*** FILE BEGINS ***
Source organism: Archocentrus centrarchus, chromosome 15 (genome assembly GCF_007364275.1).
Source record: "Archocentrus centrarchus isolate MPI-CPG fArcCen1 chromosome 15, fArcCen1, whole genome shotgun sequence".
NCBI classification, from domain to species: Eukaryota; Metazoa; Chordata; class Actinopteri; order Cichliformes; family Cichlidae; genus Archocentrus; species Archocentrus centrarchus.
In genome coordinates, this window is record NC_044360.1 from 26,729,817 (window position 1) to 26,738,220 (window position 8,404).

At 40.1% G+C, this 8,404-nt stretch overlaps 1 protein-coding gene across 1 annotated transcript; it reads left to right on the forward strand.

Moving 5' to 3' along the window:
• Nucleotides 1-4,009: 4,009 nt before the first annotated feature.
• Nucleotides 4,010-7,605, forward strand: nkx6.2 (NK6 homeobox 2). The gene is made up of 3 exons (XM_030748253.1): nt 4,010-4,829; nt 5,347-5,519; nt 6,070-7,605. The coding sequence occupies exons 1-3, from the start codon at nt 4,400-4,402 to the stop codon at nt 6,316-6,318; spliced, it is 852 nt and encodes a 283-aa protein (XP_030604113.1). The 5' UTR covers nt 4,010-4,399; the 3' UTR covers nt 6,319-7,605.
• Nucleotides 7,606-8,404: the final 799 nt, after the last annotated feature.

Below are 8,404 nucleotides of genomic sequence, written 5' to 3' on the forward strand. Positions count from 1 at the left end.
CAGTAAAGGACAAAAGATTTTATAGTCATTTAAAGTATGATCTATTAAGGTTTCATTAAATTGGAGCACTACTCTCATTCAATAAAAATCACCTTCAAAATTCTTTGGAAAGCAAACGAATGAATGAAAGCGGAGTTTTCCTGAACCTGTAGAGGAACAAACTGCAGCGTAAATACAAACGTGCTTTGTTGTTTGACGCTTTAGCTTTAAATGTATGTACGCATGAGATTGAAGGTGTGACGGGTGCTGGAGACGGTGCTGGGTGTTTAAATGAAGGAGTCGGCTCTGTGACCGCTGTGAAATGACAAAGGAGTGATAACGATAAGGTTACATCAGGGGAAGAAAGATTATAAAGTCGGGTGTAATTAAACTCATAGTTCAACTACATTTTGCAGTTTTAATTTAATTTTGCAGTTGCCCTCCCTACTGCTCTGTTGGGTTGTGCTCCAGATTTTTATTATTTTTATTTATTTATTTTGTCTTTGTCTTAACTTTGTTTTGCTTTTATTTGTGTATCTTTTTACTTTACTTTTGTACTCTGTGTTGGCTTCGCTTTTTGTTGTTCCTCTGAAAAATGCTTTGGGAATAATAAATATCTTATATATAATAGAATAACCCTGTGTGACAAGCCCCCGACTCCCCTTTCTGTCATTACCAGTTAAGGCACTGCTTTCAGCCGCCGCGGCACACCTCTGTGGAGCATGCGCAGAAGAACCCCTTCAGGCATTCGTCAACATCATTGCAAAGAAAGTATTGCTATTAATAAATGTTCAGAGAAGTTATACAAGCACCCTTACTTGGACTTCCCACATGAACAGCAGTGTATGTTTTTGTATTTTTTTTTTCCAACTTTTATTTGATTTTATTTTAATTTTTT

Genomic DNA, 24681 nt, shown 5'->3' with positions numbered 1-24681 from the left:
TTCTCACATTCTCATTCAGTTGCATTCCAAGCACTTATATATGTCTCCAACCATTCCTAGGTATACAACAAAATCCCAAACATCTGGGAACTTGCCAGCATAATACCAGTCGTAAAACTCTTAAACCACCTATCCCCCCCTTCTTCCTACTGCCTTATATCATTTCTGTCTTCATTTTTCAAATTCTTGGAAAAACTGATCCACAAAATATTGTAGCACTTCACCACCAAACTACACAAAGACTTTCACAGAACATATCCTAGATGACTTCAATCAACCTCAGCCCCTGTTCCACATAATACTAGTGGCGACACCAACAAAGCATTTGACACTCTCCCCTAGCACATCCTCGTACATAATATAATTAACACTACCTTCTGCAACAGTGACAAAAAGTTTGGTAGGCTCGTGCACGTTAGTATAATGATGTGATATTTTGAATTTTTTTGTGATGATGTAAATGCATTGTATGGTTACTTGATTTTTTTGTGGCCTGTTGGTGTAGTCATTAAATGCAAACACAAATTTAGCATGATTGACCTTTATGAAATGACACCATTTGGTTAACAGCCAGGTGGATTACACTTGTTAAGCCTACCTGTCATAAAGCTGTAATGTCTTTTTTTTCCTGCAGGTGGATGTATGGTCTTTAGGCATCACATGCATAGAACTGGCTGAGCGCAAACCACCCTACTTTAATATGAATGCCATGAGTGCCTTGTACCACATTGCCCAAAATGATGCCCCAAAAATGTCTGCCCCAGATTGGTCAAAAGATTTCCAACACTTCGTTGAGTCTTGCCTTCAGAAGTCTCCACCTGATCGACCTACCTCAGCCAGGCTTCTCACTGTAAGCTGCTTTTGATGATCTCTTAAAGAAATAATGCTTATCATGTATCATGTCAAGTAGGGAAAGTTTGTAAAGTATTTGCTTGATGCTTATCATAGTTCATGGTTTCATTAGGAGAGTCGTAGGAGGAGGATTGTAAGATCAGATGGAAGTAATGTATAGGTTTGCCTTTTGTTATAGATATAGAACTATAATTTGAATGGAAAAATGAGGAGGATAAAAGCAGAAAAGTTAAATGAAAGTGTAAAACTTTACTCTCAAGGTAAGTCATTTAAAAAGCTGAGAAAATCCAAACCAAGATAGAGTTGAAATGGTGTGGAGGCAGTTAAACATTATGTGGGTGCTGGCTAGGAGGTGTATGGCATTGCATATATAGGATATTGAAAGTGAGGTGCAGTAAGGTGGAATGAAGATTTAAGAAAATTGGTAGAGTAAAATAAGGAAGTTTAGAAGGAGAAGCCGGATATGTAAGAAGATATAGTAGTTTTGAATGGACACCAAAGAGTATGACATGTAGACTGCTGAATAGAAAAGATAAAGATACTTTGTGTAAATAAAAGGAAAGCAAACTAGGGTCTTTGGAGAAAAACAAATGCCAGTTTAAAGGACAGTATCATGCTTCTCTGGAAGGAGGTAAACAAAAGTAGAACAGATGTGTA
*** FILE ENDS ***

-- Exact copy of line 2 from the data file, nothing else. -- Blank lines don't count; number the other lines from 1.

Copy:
Source record: "Archocentrus centrarchus isolate MPI-CPG fArcCen1 chromosome 15, fArcCen1, whole genome shotgun sequence".